Suppose you'd like to set things up so that when you click that button on your browser, a signal gets sent to your TCPmaker PIC dedicated web server board over the network (or over the web!) to light up an LED that is connected to, say, pin RJ7 on the PIC18F97J60 EtherPIC on your device.

 

TCPmaker makes that really, really easy!

 

First, you create an Integer Variable called D1 in TCPmaker's Visual Page Designer, and then you associate it with a button called Pb1 on one of your pages.

 

When TCPmaker generates ethernet controller software for your project, it will create a file called mtGen.c, which is where you'll customize your generated code. Toward the top of this file, you'll find a comment block with a helpful summary of all the variables you have created for your project, that looks something like this.  (We've highlighted the entry for our variable D1 below:)

 

 

//*****************************************************************************

//

// Variable Declarations:

// ======================

// The following variables were created in TCPmaker's Visual Page Designer, for

// the purpose of transferring specific, named data items between the device

// and the PC browser:

//

// Integer Variables:

// ==================

//    D1  (id="i0")

//    D2  (id="i1")

//    D3  (id="i2")

//    D4  (id="i3")

//    D5  (id="i4")

//    D6  (id="i5")

//    D7  (id="i6")

//    D8  (id="i7")

//    Btn0  (id="i8")

//    Btn1  (id="i9")

//    Btn2  (id="i10")

//    Btn3  (id="i11")

//

// Numeric Variables:

// ==================

//    Pot1  (id="n0")

//    Degrees  (id="n2")

//

// String Variables:

// =================

//    Sv0  (id="s0")

//    Sv1  (id="s1")

//

// Variables that travel either into or out of the device are declared

// here.

//

//*****************************************************************************

 

 

Just below this comment block, you'll find a couple of declarations for your variable D1, that look like this:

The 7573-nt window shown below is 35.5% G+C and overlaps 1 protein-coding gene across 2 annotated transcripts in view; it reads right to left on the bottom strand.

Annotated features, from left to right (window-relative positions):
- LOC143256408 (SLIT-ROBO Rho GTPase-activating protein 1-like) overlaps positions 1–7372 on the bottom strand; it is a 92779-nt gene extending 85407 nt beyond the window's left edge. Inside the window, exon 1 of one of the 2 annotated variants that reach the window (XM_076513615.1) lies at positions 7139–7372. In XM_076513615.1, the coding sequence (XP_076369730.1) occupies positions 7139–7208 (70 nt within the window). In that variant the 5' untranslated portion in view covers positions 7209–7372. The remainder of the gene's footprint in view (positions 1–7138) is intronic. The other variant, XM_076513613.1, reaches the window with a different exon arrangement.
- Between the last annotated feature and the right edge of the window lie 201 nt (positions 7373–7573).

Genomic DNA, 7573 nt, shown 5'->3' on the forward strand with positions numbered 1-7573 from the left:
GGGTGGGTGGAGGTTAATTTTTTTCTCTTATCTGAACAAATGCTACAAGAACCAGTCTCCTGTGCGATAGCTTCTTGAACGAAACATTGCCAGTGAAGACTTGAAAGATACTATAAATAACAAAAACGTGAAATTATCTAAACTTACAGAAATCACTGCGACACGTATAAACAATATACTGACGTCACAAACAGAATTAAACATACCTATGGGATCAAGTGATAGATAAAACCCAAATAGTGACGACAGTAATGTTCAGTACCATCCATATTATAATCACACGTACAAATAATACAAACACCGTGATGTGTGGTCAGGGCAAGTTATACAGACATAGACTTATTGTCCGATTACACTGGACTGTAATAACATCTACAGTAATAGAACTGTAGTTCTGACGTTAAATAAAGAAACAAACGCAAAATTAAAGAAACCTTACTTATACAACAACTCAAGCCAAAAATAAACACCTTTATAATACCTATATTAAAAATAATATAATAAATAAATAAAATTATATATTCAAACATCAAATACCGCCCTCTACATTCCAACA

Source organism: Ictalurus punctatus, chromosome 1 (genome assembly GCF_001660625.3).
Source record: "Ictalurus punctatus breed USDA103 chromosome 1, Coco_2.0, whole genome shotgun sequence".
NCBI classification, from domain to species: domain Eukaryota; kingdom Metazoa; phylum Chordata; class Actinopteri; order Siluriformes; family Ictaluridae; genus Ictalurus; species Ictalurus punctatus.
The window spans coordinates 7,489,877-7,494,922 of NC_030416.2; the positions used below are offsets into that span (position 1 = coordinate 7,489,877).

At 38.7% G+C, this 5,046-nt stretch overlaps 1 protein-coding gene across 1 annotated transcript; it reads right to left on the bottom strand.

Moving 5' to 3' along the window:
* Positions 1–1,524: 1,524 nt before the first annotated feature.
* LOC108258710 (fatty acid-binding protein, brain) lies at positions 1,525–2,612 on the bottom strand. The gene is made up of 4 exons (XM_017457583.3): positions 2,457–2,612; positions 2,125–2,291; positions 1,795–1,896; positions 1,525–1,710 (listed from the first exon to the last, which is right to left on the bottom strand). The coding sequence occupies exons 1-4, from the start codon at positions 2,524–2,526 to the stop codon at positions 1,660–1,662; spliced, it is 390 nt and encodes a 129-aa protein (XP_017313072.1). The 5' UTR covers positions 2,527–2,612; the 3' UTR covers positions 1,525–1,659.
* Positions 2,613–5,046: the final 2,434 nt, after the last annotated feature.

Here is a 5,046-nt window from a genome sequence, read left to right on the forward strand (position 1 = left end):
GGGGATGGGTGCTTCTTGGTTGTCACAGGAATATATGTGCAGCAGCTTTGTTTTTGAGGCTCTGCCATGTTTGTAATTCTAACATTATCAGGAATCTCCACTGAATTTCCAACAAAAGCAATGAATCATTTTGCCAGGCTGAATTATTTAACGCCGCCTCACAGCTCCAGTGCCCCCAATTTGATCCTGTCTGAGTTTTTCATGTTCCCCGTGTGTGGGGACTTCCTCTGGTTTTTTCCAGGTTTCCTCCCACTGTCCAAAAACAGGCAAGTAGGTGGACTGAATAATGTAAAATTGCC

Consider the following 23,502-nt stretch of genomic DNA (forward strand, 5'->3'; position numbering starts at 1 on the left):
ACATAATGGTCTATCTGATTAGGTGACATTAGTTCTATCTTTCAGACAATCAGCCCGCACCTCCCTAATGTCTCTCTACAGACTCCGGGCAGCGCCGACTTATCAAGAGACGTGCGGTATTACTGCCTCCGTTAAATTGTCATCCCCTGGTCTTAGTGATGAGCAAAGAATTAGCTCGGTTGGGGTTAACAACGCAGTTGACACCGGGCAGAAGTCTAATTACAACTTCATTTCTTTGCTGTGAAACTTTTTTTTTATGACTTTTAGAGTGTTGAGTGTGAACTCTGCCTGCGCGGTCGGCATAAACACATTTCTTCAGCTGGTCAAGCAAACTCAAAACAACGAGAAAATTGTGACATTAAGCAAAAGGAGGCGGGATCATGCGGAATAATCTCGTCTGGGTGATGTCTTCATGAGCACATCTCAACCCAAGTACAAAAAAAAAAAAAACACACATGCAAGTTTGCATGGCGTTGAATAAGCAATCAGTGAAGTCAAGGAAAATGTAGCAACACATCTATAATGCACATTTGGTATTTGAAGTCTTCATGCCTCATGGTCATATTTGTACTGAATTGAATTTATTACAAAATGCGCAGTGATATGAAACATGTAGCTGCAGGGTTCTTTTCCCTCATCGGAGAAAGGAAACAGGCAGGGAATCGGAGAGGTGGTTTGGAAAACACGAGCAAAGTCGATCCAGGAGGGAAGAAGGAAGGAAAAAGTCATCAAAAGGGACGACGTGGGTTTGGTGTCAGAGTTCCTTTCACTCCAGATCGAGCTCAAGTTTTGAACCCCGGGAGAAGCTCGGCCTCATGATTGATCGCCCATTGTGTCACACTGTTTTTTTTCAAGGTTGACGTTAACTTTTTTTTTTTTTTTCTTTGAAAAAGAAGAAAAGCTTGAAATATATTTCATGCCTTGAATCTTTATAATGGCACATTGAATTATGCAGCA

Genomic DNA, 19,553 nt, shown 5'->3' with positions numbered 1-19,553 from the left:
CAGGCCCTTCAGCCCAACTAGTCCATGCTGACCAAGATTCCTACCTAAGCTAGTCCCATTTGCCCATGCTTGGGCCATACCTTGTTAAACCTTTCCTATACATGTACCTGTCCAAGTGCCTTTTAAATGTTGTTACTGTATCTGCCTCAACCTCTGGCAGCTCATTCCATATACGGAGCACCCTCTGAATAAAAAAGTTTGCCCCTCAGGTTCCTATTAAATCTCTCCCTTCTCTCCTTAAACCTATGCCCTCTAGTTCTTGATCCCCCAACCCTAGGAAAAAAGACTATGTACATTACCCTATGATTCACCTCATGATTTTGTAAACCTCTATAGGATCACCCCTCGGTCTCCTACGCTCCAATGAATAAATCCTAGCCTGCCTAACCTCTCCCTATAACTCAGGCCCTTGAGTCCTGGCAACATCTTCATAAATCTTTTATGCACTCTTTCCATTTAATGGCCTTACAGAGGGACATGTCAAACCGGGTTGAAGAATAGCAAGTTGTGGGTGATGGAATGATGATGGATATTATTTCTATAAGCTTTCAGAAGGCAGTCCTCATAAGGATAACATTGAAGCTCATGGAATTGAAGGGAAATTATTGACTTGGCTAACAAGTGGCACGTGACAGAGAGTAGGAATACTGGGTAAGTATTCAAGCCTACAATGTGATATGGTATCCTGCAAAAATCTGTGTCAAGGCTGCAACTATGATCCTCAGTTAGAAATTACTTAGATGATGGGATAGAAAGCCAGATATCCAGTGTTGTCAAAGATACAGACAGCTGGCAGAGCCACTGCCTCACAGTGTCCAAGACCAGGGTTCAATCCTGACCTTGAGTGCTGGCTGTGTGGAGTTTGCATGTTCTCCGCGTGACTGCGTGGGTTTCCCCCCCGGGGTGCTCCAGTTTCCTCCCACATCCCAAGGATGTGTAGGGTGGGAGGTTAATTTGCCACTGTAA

// Variable D1 - Diode D1 connected to RJ7

//  D1  **In**  **Out**

//  is used by these controls in browser layout:

//    Pb1 --- Page: Class=Pg

//

//

int D1;                   // Data transfer variable as created in Visual Page Designer

unsigned char D1TxFlag;   // Transmit flag for this variable: set True to send

 

 

Farther down in the file, you'll find an event handler procedure for this variable.  TCPmaker's software framework will make sure that this event handler gets called any time the variable D1 gets changed. That will happen automatically whenever the user presses or releases the Pb1 button that you put in your layout.

 

You can cause your PIC processor to turn that LED on or off by adding just one line of code (highlighted) to the event handler that TCPmaker created for variable D1, shown below:

 

 

// Event handler for variable:  D1 - Diode D1 connected to RJ7

void eventD1(void)

{

// Variable has just arrived, so add your code to DO something with it here:

PORTJbits.RJ7 = D1;  // This is the only code you need to add to light LED

}

 

 

All we did was to assign the new value of variable D1 to the digital I/O pin that the LED is connected to. It's as simple as that!

 

So, whenever the user presses or releases that Pb1 button in your layout, here's what happens:

  1. A signal automatically gets sent from your PC browser, over the Ethernet cable (and possibly over the World Wide Web, depending on where your device is located) to your device, with the new value of variable D1.
  2. TCPmaker's software framework in the PIC recognizes that signal, and places the new value into the variable D1 in your PIC.
  3. It then calls the eventD1( ) handler, to inform your code that this new value has arrived, and that something should be done with it.
  4. The code you added to this event handler does whatever you want to do with the new value of this variable. In this case, we turned an LED on or off, but you can do whatever you want.

 

 

Read more: mtServer events >>

 

Read more:  Sending data to the PC browser >>

 

Read more: Control Messages >>

 

Next: Applications for TCPmaker >>

 

 

Being able to use beautiful 3-D looking screen controls like buttons, sliders, gauges, and graphs, makes TCPmaker a joy to use.

 

There is no easier or faster way on the planet than TCPmaker, to make embedded web servers that look great, are highly interactive, and work in a wide variety of PIC microcontrollers. Gets your project up and running fast!

 

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